And so, too, was the First Amendment invented at this point. Even though it had been part of the Bill of Rights since 1791, it wasn’t until 1919 that the Supreme Court first decided a case about the meaning of “the freedom of speech or of the press.” The Court, the Pulitzer Prizes, the Core Curriculum—all these were created as a response to the rabid intolerance that was spreading across the country.
From the outset, it was manifest that the new First Amendment was not only about limiting censorship but, more importantly, about articulating in this profound context the basic intellectual character, the qualities of mind, of the nation. In a series of seminal opinions by Holmes and Brandeis especially, they defined free speech in terms of overcoming our natural impulses to intolerance and persecution, of reflecting on life and realizing how “time has upset many fighting faiths” and asking that we put our trust in the collective effort to discover the truth, and because truth is everything and “the only ground upon which [our] wishes safely can be carried out,” and saying further that the “freedom to think as you will and to speak as you think are means indispensable to the discovery and spread of political truth,” that “discussion affords ordinarily adequate protection against the dissemination of noxious doctrine,” that we are “not cowards” and that the “function of speech [is] to free [us] from the bondage of irrational fears.”
All these and many other efforts were expended to create and shore up the core of our social life, at a time that seemed desperately in need of reconnecting ourselves to some ideals. In every case I’ve mentioned, they took root.
They grew and prospered and became part of a book that holds the essence of a good life. Of course, any core must live in the real world, and the real world will always be riven with conflict, bad temperaments, ruthless self-interest, tactics to seize power, and manifesting the worst of human instincts. We are not naïve. But, without a core, alive and well, the risk of drifting off the deep end of existence is alarmingly high.
The First Amendment offers a striking example. As it has evolved, we know that the choice has been made that even terrible ideas receive protection. This has a purpose. We often say in life that we need to learn to disagree without being disagreeable. That’s, of course, true. But we also have to learn to disagree with really disagreeable people who have not learned the first lesson. Unfortunately, there are many of those, and mastering that capacity for that reality is actually a very important element of living well in a democracy. But for us to learn that we need to feel confident there is a core most of us share that rejects these bad ideas. Every single First Amendment case that protects extremist or outrageous speech contains an explicit statement reaffirming our core beliefs and rejecting the terrible ideas, even while protecting them. It’s all part of a package that lets us learn something important (tolerance) while feeling secure in the existence of a core in a society—which is one major reason why the statement along the lines of “there are good people on both sides” about the Charlottesville events was so harmful and undermining of what we have built up.
This brings us to today. I don’t think I need to belabor the point that it feels like we are in a very similar situation now to where we were a century ago. The problems are obvious, and parallel, to any sensible observer. The real question is what we will do about these problems.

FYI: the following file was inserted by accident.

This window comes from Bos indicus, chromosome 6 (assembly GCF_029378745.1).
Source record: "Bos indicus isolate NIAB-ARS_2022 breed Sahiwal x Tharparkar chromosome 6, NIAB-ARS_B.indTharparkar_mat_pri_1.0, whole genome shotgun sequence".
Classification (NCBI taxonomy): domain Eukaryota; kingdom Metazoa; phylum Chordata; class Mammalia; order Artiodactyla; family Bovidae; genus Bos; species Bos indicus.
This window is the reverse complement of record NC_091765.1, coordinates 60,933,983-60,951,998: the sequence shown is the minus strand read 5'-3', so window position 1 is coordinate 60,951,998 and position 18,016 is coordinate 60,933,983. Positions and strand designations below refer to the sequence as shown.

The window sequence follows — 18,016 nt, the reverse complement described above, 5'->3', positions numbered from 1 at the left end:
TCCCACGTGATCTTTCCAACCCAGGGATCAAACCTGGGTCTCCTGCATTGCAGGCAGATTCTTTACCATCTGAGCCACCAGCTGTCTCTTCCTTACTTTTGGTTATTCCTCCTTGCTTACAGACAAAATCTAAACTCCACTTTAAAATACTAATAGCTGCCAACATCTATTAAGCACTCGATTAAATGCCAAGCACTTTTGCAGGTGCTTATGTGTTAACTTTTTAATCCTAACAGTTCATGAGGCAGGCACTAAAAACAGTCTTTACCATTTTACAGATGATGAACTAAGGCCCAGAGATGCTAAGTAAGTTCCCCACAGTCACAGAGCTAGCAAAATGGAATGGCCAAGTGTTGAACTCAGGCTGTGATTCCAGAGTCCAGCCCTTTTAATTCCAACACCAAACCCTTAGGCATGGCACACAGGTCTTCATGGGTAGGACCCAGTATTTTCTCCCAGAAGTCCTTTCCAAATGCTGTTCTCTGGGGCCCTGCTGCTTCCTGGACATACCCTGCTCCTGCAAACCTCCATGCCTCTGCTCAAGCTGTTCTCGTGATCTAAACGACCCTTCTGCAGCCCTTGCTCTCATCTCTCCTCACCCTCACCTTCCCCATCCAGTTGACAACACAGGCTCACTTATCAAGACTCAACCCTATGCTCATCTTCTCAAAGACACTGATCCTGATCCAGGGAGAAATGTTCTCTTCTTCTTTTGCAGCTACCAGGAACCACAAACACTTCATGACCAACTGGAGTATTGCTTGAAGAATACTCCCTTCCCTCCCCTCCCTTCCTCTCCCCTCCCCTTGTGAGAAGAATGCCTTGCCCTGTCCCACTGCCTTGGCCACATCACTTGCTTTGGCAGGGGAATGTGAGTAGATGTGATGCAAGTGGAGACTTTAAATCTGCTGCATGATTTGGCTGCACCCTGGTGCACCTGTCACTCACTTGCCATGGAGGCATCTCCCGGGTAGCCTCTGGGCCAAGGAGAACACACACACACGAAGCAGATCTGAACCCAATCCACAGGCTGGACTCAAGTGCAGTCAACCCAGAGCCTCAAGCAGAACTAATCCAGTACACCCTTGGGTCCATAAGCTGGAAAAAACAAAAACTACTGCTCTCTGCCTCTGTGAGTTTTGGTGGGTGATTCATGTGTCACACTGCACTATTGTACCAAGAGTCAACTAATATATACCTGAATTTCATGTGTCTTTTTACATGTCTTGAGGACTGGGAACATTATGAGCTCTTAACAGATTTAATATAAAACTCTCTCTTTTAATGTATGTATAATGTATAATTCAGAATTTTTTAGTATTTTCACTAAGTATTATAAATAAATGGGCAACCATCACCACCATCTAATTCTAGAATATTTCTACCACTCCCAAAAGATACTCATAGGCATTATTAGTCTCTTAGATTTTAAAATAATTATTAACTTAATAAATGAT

Certainly, we can learn from what we have experienced and from knowing something of its origins and other similar efforts. There are now 27 amendments to the U.S. Constitution, and we could propose a 28th, adding to the requirements of being a “natural born Citizen” and at least 35 years old, that “No person . . . shall be eligible to the Office of the President” who has not taken the Core Curriculum and received a passing grade.”
But the obvious and serious point is that we must continue to do our very best to make the institutions we are part of, like Columbia, the standard bearers of the bedrock of that “core” of life that must call us back from the brink. That we are deeply committed to doing in every way we can, particularly in this moment, when—in this country and in our increasingly interconnected world—the ability to define a fundamental set of truths and values, and to resolve big issues, feels more and more elusive.
So, in times like these carrying the Core out into the world is more important than ever. For the Core has taught you to engage differently, even in the face of the most disagreeable voices and the most intractable-seeming problems. And if you believe, as I do, that the Core is to the University what the University is to society, the greatest application of what you have learned here is still to come. It is about acting as a bulwark against our natural inclination to intolerance, and leading our enduring search for those critical shared truths. It is about projecting the spirit of the Core out into the world, whatever part of the world you make your own. A classroom, a newsroom, or a courtroom. A business or a canvas. A lab or a hospital. A public office or a personal relationship.
In all of these places and so many more, you will have the opportunity in interactions big and small to define that core, and exemplify it for those around you. That you have been part of this effort we have no doubt, nor that you will continue to do your part to see us through to the end.
On behalf of all of us here at Columbia, the Trustees, the administration, the staff, and the faculty, we extend our warmest congratulations and gratitude to you, the Class of 2018.